Reference : Ruchi Challu (Times Ascent)



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The 10 Best Ways to Destroy Employee Morale

“Leaders are visionaries with a poorly developed sense of fear and no concept of the odds against them. They make the impossible happen.” Dr Robert Jarvik

Synopsis: Managers often unwittingly de-motivate their employees, even in the midst of attempts to do the exact opposite. In this special report, Sid Smith, Chief Attitude Enhancer for Achieve Coaching, outlines the Ten most common ways employee morale is stifled, and how you, the manager, can reverse the process. Learn the 10 best ways to move everyone towards a more positive, productive attitude.

A Serious Misconception

There exists in today´s business world a serious misconception. It´s an idea that came into being in the 19th century, and for some reason is still prevalent in our Internet, Information-based world. Strange as it may seem, there are still a lot of business managers who believe that employee morale is something that can actually be managed.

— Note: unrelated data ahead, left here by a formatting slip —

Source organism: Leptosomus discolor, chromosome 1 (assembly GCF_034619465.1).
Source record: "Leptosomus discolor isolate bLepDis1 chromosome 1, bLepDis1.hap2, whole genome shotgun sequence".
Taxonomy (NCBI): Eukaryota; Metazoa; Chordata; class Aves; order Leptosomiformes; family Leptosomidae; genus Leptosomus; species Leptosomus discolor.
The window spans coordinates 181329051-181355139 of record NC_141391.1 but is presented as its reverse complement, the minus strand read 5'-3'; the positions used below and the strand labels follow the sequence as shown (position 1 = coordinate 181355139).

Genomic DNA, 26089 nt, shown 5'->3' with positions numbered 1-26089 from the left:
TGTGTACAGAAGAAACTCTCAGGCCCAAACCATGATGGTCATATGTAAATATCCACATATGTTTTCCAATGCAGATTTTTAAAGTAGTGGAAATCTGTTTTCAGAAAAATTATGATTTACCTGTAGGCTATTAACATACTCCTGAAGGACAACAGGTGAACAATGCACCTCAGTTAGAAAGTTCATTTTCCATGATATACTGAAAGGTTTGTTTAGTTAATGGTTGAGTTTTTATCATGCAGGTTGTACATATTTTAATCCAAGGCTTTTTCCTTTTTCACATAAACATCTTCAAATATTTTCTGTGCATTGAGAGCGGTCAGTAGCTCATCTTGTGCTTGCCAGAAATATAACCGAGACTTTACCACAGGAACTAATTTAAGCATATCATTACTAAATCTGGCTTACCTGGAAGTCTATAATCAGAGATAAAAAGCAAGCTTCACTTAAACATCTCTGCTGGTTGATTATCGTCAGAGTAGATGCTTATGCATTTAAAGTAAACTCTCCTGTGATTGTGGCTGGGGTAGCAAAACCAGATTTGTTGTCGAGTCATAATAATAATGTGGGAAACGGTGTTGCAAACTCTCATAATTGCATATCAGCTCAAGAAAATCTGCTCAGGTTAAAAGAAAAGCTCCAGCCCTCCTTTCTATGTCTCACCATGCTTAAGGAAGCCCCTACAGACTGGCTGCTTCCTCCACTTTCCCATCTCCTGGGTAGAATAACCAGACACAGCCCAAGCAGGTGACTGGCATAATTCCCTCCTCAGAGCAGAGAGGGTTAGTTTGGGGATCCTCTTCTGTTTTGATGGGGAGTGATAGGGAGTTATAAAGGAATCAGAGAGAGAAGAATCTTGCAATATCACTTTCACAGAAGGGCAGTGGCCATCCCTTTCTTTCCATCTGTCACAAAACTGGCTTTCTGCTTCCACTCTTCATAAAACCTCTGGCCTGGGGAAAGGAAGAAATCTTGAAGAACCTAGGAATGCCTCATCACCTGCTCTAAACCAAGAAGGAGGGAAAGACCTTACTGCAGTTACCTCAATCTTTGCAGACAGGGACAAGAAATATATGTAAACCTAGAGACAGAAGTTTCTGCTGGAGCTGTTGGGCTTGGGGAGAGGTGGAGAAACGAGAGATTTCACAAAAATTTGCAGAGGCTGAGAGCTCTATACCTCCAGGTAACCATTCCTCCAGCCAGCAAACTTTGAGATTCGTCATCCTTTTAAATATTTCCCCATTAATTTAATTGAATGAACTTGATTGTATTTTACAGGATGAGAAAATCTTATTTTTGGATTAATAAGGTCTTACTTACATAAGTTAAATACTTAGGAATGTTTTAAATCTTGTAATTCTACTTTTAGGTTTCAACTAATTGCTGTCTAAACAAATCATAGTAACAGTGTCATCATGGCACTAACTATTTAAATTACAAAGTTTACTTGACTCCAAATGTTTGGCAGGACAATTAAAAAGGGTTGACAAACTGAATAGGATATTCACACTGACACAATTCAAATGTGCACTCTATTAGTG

Blasphemy! You say. Of course employee morale can be managed.

Ever try to herd a bunch of cats or predict the stock market? Most people don´t realize that attempting to manage employee morale is no easier, or predictable. I know my comments go against years of studies and research on motivation, stress, and morale – studies that have proven, unequivocally that morale and motivation can be managed by following a few simple guidelines. If this is true, then why do these guidelines keep changing?

No, it´s not that the processes or techniques experts on motivation have advocated are flawed. Quite the opposite is true – programs that are intended to recognize employees for their good, hard work are to be applauded for their successes. They work when implemented consistently, and at the right time. Hence, the misconception that employee morale is something that can be managed, like a shopping list or your pet hamster.